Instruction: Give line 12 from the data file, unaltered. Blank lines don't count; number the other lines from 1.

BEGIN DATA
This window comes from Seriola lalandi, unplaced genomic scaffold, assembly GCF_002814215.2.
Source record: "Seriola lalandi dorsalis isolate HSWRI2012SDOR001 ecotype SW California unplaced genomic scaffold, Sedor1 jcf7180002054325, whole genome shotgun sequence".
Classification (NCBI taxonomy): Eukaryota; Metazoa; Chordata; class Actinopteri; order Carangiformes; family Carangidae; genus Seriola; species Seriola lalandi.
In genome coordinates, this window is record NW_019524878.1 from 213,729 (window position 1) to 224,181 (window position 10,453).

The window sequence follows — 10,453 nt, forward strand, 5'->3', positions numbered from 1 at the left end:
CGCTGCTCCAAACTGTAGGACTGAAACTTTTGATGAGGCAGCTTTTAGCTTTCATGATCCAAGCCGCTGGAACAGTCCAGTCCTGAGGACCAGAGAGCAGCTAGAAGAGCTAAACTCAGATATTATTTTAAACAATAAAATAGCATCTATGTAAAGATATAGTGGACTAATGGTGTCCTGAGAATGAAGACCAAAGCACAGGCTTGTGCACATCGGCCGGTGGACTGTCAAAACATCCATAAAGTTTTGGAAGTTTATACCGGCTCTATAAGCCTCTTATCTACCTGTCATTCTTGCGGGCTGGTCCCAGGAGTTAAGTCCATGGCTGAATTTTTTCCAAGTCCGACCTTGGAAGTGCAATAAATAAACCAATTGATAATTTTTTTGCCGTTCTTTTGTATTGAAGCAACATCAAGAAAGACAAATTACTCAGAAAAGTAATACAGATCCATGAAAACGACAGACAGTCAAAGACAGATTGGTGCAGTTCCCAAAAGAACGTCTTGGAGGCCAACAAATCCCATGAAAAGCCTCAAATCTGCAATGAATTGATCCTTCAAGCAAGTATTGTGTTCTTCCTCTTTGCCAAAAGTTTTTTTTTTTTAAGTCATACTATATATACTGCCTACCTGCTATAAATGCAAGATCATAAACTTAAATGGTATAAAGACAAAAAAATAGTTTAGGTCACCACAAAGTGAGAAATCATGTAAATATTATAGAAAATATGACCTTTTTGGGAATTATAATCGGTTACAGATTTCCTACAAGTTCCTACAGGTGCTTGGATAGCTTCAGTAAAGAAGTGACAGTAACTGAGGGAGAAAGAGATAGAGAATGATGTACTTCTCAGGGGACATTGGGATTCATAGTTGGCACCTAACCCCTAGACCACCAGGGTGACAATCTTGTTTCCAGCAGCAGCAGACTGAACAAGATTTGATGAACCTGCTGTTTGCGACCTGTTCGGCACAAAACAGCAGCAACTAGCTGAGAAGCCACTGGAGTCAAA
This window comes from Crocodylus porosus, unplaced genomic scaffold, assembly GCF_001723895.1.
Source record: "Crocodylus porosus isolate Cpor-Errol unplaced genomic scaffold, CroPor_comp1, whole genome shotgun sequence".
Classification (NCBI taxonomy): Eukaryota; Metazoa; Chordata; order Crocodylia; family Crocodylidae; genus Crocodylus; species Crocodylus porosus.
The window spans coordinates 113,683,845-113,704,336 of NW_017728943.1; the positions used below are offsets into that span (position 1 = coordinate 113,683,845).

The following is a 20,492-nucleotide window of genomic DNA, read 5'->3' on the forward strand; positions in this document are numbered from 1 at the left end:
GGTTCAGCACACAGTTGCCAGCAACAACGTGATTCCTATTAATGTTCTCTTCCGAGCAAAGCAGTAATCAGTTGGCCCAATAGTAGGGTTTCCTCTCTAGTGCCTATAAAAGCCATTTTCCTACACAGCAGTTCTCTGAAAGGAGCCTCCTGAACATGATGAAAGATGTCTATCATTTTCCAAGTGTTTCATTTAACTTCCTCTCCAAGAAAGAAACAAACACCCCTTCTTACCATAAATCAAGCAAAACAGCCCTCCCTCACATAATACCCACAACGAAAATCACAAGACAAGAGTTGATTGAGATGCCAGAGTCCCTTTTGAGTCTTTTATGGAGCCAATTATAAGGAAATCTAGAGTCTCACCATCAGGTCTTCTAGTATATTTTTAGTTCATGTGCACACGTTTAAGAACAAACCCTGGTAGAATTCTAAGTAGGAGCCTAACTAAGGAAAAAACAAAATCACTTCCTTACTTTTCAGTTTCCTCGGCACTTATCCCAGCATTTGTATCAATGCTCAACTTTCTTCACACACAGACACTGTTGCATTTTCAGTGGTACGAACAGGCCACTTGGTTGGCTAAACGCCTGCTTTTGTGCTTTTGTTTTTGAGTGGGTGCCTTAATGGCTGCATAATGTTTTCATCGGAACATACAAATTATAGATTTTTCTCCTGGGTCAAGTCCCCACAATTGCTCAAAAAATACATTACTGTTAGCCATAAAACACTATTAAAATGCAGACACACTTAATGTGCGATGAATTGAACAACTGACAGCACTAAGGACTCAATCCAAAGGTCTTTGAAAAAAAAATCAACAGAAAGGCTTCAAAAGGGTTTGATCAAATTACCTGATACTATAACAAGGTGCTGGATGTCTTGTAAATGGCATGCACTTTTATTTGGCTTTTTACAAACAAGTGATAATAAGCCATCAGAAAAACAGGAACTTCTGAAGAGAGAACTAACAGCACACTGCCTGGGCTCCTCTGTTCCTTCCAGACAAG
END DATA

GGTTCAGCACACAGTTGCCAGCAACAACGTGATTCCTATTAATGTTCTCTTCCGAGCAAAGCAGTAATCAGTTGGCCCAATAGTAGGGTTTCCTCTCTAGTGCCTATAAAAGCCATTTTCCTACACAGCAGTTCTCTGAAAGGAGCCTCCTGAACATGATGAAAGATGTCTATCATTTTCCAAGTGTTTCATTTAACTTCCTCTCCAAGAAAGAAACAAACACCCCTTCTTACCATAAATCAAGCAAAACAGCCCTCCCTCACATAATACCCACAACGAAAATCACAAGACAAGAGTTGATTGAGATGCCAGAGTCCCTTTTGAGTCTTTTATGGAGCCAATTATAAGGAAATCTAGAGTCTCACCATCAGGTCTTCTAGTATATTTTTAGTTCATGTGCACACGTTTAAGAACAAACCCTGGTAGAATTCTAAGTAGGAGCCTAACTAAGGAAAAAACAAAATCACTTCCTTACTTTTCAGTTTCCTCGGCACTTATCCCAGCATTTGTATCAATGCTCAACTTTCTTCACACACAGACACTGTTGCATTTTCAGTGGTACGAACAGGCCACTTGGTTGGCTAAACGCCTGCTTTTGTGCTTTTGTTTTTGAGTGGGTGCCTTAATGGCTGCATAATGTTTTCATCGGAACATACAAATTATAGATTTTTCTCCTGGGTCAAGTCCCCACAATTGCTCAAAAAATACATTACTGTTAGCCATAAAACACTATTAAAATGCAGACACACTTAATGTGCGATGAATTGAACAACTGACAGCACTAAGGACTCAATCCAAAGGTCTTTGAAAAAAAAATCAACAGAAAGGCTTCAAAAGGGTTTGATCAAATTACCTGATACTATAACAAGGTGCTGGATGTCTTGTAAATGGCATGCACTTTTATTTGGCTTTTTACAAACAAGTGATAATAAGCCATCAGAAAAACAGGAACTTCTGAAGAGAGAACTAACAGCACACTGCCTGGGCTCCTCTGTTCCTTCCAGACAAG